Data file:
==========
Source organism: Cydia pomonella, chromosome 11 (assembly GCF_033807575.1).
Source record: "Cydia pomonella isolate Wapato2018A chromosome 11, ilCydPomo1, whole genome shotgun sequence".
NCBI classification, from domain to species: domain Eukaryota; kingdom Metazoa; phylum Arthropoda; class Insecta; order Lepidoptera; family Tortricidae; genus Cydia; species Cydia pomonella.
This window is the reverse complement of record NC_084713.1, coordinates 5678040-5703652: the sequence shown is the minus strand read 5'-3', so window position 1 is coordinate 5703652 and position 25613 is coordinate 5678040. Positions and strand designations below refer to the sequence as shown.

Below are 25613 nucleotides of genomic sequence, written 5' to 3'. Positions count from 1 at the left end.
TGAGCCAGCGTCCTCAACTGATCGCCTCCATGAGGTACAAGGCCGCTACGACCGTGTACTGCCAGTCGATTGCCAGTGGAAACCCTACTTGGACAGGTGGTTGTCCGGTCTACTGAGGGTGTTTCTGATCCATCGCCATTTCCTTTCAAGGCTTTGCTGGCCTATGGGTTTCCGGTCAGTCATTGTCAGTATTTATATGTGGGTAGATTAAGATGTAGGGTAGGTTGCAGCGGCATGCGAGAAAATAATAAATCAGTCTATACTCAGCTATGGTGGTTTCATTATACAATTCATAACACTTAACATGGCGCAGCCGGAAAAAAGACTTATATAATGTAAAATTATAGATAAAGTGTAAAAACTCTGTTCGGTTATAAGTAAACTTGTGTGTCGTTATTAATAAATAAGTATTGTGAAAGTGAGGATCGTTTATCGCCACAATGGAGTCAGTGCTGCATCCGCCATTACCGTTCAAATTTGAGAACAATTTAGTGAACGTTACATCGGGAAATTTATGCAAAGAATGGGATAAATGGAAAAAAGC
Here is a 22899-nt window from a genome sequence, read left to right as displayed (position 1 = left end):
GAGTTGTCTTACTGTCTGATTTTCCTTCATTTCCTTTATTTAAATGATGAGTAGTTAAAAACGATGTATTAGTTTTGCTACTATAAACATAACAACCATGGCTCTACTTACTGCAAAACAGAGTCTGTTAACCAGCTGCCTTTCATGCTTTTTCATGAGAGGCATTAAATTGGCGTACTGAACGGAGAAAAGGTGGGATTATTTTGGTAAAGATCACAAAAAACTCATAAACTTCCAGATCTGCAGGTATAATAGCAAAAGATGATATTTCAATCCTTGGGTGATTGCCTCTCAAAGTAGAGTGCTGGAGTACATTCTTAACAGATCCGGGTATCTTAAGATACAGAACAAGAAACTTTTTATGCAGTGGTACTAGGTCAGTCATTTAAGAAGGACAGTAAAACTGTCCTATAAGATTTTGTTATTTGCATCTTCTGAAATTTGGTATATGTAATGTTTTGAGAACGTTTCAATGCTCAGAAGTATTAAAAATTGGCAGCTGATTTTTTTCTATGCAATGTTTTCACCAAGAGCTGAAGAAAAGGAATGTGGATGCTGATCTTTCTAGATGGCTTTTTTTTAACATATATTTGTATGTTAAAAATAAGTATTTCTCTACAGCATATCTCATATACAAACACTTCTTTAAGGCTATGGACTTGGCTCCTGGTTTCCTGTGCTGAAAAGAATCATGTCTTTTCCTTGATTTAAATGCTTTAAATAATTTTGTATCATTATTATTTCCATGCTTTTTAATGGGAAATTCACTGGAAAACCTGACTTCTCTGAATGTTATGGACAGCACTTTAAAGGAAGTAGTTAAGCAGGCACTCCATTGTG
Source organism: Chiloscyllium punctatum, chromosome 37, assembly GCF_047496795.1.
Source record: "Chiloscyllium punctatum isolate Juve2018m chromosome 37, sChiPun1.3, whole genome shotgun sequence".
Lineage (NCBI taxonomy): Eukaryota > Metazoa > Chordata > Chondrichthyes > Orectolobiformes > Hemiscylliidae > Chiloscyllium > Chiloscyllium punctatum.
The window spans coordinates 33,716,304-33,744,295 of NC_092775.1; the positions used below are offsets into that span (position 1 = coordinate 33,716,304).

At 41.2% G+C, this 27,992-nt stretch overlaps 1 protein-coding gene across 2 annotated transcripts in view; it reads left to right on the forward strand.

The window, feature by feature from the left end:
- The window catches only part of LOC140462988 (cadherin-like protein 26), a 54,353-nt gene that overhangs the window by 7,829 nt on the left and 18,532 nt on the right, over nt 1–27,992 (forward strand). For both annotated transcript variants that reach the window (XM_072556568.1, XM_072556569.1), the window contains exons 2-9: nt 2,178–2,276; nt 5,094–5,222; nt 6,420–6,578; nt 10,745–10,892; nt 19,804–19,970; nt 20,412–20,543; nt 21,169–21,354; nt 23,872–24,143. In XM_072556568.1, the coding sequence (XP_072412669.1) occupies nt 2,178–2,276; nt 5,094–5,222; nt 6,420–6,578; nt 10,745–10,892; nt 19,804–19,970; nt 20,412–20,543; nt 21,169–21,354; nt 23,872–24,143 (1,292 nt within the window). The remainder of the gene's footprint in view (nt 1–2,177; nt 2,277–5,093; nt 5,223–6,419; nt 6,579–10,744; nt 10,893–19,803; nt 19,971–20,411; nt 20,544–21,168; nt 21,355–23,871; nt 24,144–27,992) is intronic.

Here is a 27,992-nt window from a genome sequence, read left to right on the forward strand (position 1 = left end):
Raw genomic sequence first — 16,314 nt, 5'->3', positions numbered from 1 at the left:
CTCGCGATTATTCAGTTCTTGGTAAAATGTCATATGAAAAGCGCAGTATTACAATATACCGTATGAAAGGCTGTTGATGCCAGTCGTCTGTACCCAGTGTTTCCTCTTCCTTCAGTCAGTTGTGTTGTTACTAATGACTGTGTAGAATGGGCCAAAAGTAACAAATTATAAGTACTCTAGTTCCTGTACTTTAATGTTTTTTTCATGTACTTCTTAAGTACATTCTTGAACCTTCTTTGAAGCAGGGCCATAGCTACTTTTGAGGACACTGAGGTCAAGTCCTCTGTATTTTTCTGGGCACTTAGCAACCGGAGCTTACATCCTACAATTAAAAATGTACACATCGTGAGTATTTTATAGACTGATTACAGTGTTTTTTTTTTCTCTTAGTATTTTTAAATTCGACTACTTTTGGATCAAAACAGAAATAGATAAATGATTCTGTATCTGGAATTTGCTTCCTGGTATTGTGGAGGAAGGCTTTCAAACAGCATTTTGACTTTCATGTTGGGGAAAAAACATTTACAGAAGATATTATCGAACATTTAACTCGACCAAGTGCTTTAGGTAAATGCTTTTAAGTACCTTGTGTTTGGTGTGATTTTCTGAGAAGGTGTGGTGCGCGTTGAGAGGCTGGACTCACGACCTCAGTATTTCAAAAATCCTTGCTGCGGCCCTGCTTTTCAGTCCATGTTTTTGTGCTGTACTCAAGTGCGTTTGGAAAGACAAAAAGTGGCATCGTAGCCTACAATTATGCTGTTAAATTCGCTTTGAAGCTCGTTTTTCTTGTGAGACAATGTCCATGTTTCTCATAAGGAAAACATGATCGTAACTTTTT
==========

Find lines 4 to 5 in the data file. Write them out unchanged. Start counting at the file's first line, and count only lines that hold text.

This window is the reverse complement of record NC_084713.1, coordinates 5678040-5703652: the sequence shown is the minus strand read 5'-3', so window position 1 is coordinate 5703652 and position 25613 is coordinate 5678040. Positions and strand designations below refer to the sequence as shown.

Below are 25613 nucleotides of genomic sequence, written 5' to 3'. Positions count from 1 at the left end.